chemistry, Coding, Electricity, JavaScript, Notes on everyday life, Simon makes gamez, Simon's Own Code

Test Tube Games

Simon has had hours of fun with Test Tube Games, a science games portal featuring interactive explanations and dynamic puzzles on Chemistry and Physics. He has created two simulations based on the games he played. The first one is an electromagnetic field simulator:

This project was inspired by the game/explanation “The Electric Shocktopus” on TestTubeGames.com

Code: https://editor.p5js.org/simontiger/sketches/nIwYhXLdj

Press “1” for positive charge, “2” for negative charge, “R” to run. Press “3” and “4” to create magnetic fields/ press “0” to erase them. Press Shift+1 and Shift+2 for “lazy particles”.

Simon’s other TestTubeGames-inspired project is called “Floating Astronaut”:

This project was inspired by the game/explanation “Why Do Astronauts Float?

Code: https://editor.p5js.org/simontiger/sketches/obGZyfVze

Haven’t figured out a way to put the astronaut inside the rocket yet though.

One more science game is definitely a hit at our home, “Bond Breaker” (on chemical bonds). At a certain point, it gets so hard you start feeling like a secret agent on a mission.

Simon playing “Bond Breaker”
Coding, Experiments, JavaScript, Physics, Simon's Own Code

The Three-Body Problem in p5.JS Continued

Simon returned to his project on the three body problem that he was busy with in January this year. This time, he added traces to the bodies so that their trajectories become visible: https://editor.p5js.org/simontiger/sketches/VAVeN0Ceo

He also added a counter to calculate how far the third body gets ejected:

Experiments, Physics, Simon makes gamez, Simon teaching, Together with sis

Scientific Thinking: Pulleys

Simon was inspired by the Scientific Thinking course on Brilliant.org to create this pulley simulation in Algodoo. You can download Simon’s scene called “Pulleys” and play with it yourself.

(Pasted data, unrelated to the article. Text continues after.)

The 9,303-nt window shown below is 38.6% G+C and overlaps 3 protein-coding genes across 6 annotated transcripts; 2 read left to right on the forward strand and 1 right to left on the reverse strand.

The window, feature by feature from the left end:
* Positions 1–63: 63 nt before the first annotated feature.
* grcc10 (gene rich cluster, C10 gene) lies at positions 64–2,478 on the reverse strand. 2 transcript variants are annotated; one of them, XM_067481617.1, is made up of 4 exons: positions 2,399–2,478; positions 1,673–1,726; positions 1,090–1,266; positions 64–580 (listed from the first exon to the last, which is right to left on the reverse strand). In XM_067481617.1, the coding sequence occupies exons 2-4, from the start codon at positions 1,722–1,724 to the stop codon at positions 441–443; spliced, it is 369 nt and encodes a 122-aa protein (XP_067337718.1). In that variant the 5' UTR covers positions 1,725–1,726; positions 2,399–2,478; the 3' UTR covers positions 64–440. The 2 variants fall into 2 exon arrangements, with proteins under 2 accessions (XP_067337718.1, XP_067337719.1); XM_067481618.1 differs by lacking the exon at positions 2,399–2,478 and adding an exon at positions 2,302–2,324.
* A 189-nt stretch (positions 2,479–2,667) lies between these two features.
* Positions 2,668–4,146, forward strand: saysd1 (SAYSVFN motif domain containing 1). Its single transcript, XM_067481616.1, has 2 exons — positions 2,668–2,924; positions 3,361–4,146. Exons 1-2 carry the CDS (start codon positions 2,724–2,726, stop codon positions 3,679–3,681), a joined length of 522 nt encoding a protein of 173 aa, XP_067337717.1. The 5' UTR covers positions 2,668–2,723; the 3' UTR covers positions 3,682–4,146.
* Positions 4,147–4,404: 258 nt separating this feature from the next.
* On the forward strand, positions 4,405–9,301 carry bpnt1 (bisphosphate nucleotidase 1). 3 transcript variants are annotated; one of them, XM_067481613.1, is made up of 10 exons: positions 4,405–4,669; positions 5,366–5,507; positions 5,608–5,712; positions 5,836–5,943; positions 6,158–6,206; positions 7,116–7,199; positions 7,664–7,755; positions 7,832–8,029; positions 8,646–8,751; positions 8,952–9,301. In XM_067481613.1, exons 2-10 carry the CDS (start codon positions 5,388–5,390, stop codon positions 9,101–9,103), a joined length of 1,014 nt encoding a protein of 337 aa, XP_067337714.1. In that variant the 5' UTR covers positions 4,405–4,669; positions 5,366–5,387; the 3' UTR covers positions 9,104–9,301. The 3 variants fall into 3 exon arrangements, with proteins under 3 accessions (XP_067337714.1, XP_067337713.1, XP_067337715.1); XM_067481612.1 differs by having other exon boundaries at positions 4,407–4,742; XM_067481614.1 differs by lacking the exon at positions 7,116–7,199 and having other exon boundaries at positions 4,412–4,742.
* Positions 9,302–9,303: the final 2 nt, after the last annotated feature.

Simon and his sis Neva solving problems with pulleys

They are also doing a lot of Logic puzzles together, also on Brilliant.org.

Coding, JavaScript, Murderous Maths, Physics, Simon teaching, Simon's Own Code, Simon's sketch book

Science on the Balcony: Position of a Pendulum

Simon: “The direct formula for the position of a pendulum is not what you might think”.

Simon’s code for spring and graph: https://editor.p5js.org/simontiger/sketches/mWp6gQLxz

Simon’s code for pendulum with directed fields: https://editor.p5js.org/simontiger/sketches/U__pD4iZL

Simon’s code for simple movable pendulum: https://editor.p5js.org/simontiger/sketches/koPHNu670

Simon originally got inspired to work on this project thanks to the My Physics Lab platform. Also inspired by 3Blue1Brown’s video Differential equations, studying the unsolvable and Brilliant’s Calculus Fundamentals course.

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More Stephen Wolfram and Brian Greene

What has been your silver lining during this COVID-19 crisis so far, in terms of self-directed learning? Simon is happy that Grant Sanderson, Stephen Wolfram and Brian Greene all have more time now to make frequent streams and tutorials. In fact, he can’t even follow all of them live as they often overlap!

Luckily, years of homeschooling have allowed us to develop a very flexible approach to daily routine, enabling us to embrace learning opportunities from across the Atlantic, that mostly present themselves in the evening hours. Our learning is circular, cyclical, not linear (we learn around the clock and Simon often returns to the topics he has already covered before but at a new level).

Simon delirious watching a Stephen Wolfram livestream
A screenshot from the live chat in Stephen Wolfram’s stream

Brian Greene publishes daily videos called “Your Daily Equations” on the World Science Festival channel, and viewers can “order” which equation they want to discuss next. He also does a weekly live Q&A.

It’s funny how both Wolfram and Greene are Simon’s professors as part of the World Science Scholars program, but he seems to have gotten a better chance to engage with them personally now that we’re all stuck at home (through the live chat and comments) than during the official World Science Scholars sessions!

Every day, Simon feels like he’s sitting right next to Brian Greene in his living room. There’s this atmosphere of informal talk and human warmth, as one of the world’s top flight professors is accessible for questions and gives Simon and other students so much of his precious time to explain all the quantum physics fundamentals. So touching yesterday, as Brian Greene just took off his socks and held them up in the air to visualise spin.
On April 2: there’re equations for relativistic mass and rest mass. The speed of light equation that Brain Greene talks about is with relativistic mass. — Do you know the equation with the rest mass? — No… In fact, let’s derive it right now!